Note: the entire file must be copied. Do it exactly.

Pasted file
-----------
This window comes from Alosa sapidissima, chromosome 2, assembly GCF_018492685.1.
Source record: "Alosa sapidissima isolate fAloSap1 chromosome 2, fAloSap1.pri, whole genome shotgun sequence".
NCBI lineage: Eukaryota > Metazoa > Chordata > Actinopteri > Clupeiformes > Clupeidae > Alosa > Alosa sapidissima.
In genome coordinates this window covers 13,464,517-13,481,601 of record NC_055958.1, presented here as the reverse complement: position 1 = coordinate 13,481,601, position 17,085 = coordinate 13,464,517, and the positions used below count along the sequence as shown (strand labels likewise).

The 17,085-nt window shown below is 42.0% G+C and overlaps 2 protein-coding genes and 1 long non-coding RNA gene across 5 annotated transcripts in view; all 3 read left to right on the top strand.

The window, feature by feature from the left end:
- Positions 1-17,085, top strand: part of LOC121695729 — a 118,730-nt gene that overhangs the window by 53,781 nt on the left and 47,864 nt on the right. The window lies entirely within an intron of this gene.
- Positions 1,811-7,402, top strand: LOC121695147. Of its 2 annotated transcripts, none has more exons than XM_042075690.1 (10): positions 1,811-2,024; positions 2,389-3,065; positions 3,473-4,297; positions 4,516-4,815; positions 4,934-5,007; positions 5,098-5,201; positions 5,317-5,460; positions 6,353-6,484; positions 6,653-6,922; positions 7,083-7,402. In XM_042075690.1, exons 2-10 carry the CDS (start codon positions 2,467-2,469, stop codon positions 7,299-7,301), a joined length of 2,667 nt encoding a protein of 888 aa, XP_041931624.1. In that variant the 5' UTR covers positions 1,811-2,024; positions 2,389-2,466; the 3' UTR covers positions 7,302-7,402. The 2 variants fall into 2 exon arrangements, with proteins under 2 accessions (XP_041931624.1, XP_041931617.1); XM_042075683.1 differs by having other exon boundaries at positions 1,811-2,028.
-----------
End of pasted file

This window comes from Alosa sapidissima, chromosome 2, assembly GCF_018492685.1.
Source record: "Alosa sapidissima isolate fAloSap1 chromosome 2, fAloSap1.pri, whole genome shotgun sequence".
NCBI lineage: Eukaryota > Metazoa > Chordata > Actinopteri > Clupeiformes > Clupeidae > Alosa > Alosa sapidissima.
In genome coordinates this window covers 13,464,517-13,481,601 of record NC_055958.1, presented here as the reverse complement: position 1 = coordinate 13,481,601, position 17,085 = coordinate 13,464,517, and the positions used below count along the sequence as shown (strand labels likewise).

The 17,085-nt window shown below is 42.0% G+C and overlaps 2 protein-coding genes and 1 long non-coding RNA gene across 5 annotated transcripts in view; all 3 read left to right on the top strand.

The window, feature by feature from the left end:
- Positions 1-17,085, top strand: part of LOC121695729 — a 118,730-nt gene that overhangs the window by 53,781 nt on the left and 47,864 nt on the right. The window lies entirely within an intron of this gene.
- Positions 1,811-7,402, top strand: LOC121695147. Of its 2 annotated transcripts, none has more exons than XM_042075690.1 (10): positions 1,811-2,024; positions 2,389-3,065; positions 3,473-4,297; positions 4,516-4,815; positions 4,934-5,007; positions 5,098-5,201; positions 5,317-5,460; positions 6,353-6,484; positions 6,653-6,922; positions 7,083-7,402. In XM_042075690.1, exons 2-10 carry the CDS (start codon positions 2,467-2,469, stop codon positions 7,299-7,301), a joined length of 2,667 nt encoding a protein of 888 aa, XP_041931624.1. In that variant the 5' UTR covers positions 1,811-2,024; positions 2,389-2,466; the 3' UTR covers positions 7,302-7,402. The 2 variants fall into 2 exon arrangements, with proteins under 2 accessions (XP_041931624.1, XP_041931617.1); XM_042075683.1 differs by having other exon boundaries at positions 1,811-2,028.